NAS - Students within both curricula are regarded equally in these areas of study, as both provide students with the necessary skills, to go on to study these professions. Depending of the university country system or university, students have to take additional examinations in these areas which are considered as part of the application.
GEMS - The depth of study in A Level is particularly pertinent to students who want to focus their studies on a smaller pool of subjects. The IBDP, however, affords opportunity to keep studies wider and, thus, continue to keep avenues open for study after Post-16.
Many university courses in countries like the US have opening years of study very similar to the IBDP in the sense that they offer a broad range of subjects, so IBDP students transition onto these courses well equipped. Universities in countries like the UK specialise much sooner so students, naturally in these cases, are more comfortable with such quick specialisation.
NAS - No curriculum is superior to the other; it depends on which pathway is more suitable for your child and where their strengths lie in academics. A Levels would be beneficial if a student is focused on specialising in a particular area of study in the future and enjoys a narrower field of subjects. The IB Diploma would be beneficial to students who are all rounders and would like to explore a wider range of subjects or career pathways.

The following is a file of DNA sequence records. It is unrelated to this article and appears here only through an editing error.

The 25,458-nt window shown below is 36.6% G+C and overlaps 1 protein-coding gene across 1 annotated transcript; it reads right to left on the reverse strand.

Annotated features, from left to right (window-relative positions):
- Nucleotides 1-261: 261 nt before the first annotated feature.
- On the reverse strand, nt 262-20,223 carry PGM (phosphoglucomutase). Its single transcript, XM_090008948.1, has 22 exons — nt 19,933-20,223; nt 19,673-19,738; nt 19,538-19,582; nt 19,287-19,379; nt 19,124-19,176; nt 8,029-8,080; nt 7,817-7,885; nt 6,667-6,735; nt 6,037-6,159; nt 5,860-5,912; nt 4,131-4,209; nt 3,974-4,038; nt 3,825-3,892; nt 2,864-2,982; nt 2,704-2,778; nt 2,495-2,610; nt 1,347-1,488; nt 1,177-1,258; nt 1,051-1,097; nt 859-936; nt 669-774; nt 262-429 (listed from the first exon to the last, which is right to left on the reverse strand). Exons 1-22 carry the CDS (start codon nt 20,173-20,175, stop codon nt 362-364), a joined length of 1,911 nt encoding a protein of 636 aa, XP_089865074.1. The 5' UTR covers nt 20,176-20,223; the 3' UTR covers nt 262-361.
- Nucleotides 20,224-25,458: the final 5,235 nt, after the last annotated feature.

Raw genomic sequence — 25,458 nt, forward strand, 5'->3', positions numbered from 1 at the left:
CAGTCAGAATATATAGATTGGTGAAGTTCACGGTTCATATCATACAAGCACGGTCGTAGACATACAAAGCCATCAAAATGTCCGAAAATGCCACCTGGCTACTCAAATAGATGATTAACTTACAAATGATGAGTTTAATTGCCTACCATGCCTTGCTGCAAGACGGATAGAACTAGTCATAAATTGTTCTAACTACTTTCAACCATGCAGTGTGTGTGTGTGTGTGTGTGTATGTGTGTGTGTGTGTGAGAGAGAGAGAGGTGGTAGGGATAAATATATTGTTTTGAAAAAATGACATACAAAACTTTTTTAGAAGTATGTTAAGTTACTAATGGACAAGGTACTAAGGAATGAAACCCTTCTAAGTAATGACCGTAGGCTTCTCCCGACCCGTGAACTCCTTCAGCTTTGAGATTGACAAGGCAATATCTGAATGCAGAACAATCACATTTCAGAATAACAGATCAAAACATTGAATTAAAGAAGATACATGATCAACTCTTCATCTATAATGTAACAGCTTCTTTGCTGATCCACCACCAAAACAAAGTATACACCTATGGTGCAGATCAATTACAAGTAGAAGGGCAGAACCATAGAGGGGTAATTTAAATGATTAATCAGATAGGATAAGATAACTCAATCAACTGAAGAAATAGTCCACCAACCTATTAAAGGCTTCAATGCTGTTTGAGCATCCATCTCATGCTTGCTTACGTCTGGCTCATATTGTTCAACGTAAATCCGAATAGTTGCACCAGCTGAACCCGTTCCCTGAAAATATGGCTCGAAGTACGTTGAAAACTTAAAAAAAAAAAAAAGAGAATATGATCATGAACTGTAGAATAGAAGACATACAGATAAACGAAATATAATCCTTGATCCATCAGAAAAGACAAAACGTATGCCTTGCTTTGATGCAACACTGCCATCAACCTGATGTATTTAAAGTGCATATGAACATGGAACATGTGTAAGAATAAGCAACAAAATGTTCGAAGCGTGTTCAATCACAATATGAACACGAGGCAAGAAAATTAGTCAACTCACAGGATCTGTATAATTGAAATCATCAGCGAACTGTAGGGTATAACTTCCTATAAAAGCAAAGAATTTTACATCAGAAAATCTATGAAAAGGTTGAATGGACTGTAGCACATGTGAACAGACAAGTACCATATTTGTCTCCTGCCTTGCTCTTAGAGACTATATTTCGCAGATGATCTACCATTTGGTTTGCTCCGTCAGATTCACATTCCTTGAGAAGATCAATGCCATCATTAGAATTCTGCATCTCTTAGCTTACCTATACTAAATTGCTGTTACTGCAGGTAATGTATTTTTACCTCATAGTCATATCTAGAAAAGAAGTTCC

GEMS - This is an entirely personal decision. Both courses, whilst being very different in their approaches, are at the start of phase or key stage of learning and make it an opportune time to switch. For some students, for example, on a GCSE pathway, to continue that breadth of study at IBDP is appealing. For others, on something akin to the IB MYP programme, an opportunity to narrow down their focus of study is appealing.
Successful schools who offer multiple pathways will support students in the transition from one pathway to another. Students need to consider the choices based on their end goal. Where do I want to end up? Certain countries make learning under one particular pathway more beneficial.
NAS - The continuity of staying at the same school can be important for students, in knowing the school and their teachers. They may thrive in an environment that is comfortable for them during these crucial two years. For others, the change to a different school and curriculum allows them to grow and develop in a new environment. This decision should be driven by the right pathway for the student whether that is at their current school or elsewhere.